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A study abroad experience can be a wonderful opportunity for students to see first-hand how people in other parts of the world live from day to day and learn about new cultures and perspectives. It can improve their knowledge of the difficulties others face and of the global challenges that transcend borders. And it can provide students with opportunities to collaborate with others in addressing these challenges.

As First Lady Michelle Obama said when encouraging young people to study abroad, “That’s how, student by student, we develop that habit of cooperation, by immersing yourself in someone else’s culture, by sharing your stories and letting them share theirs, by taking the time to get past the stereotypes and misperceptions that too often divide us.”

Conflict management and peacebuilding skills can help prepare your students for the new perspectives they will meet and relationships they will have opportunities to build. The Global Peacebuilding Center’s Peacebuilding Toolkit for Educators provides educators with lessons and activities that teach young people important skills that can enable them to get the most out of their cross-cultural experiences.

 

Here are a few examples of the conflict management skills your students should “pack”:

Reading the (nonverbal) signs. Research indicates that about 80 percent of our communication is nonverbal. Being able to communicate effectively means understanding both verbal and nonverbal interactions. When you are in a new culture, especially where you may not speak the language, paying attention to nonverbal communication becomes even more important. For example: while a thumbs-up in the U.S. might mean “Ok,” in Japan it means “five,” and in Turkey it signifies a right-wing political party! Explore the various types of nonverbal communication in Lesson 2.5 of the Toolkit – High School Edition.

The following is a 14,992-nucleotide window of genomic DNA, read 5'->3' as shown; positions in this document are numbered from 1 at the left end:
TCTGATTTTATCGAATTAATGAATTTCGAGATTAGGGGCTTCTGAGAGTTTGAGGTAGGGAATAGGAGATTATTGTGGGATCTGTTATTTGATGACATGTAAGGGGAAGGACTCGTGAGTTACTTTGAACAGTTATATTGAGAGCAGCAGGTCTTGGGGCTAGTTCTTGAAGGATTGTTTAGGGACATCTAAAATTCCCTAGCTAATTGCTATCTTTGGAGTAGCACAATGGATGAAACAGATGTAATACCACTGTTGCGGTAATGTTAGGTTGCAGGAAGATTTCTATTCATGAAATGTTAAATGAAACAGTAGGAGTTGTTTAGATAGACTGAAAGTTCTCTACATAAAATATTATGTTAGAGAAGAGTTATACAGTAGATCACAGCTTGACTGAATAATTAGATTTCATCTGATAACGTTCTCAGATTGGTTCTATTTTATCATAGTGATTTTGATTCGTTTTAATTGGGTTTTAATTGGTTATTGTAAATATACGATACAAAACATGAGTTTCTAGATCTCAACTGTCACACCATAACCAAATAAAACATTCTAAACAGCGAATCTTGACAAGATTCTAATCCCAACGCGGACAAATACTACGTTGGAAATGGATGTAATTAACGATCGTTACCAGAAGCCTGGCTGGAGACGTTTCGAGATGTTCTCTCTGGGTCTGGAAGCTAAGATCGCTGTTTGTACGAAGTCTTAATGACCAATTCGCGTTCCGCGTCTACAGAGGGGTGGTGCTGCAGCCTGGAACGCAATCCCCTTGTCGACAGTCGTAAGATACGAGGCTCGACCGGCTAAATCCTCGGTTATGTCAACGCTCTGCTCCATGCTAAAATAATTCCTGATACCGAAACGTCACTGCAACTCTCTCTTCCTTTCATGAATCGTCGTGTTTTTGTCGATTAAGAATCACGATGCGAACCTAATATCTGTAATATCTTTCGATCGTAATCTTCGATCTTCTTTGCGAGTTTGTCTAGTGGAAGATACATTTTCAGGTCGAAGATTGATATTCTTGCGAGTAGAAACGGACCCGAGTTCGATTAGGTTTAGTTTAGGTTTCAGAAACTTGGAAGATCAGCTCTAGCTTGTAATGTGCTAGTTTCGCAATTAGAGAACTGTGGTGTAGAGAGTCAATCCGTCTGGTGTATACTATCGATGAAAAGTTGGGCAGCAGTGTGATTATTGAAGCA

Listening to understand. Effective communication consists of both speaking and listening. Active listening is a way of listening and responding to another person that improves mutual understanding. While studying abroad, students will find opportunities to learn new perspectives. Active listening techniques will help them uncover and increase their understanding of these new perspectives while building trust and relationships with the new people they meet. Develop and practice these techniques in Lesson 2.6 of the Toolkit – High School Edition

Knowing your conflict style! In the course of their time abroad, your students will most likely disagree with some of the perspectives they encounter. Knowing in advance how they themselves tend to deal with conflict can be helpful in figuring out how they can manage these disagreements to lead to more positive outcomes. Encourage your students to identify their conflict styles in Lesson 2.4 of the Toolkit – High School Edition; then, explore the value of using different styles in different situations.

Considering when conflict can be a good thing. When your students do come across perspectives with which they disagree, they might feel uncomfortable and shy away from conversation. However, disagreement is natural and should be viewed as a healthy part of conversation. It provides students with an opportunity to clarify their own perspectives and to consider how other people’s views can inform their opinions. Your students can explore interpretations of conflict and identify when conflict might be an opportunity for growth and change in Lesson 1.1 of the Toolkit – High School Edition.

Explore other study abroad resources.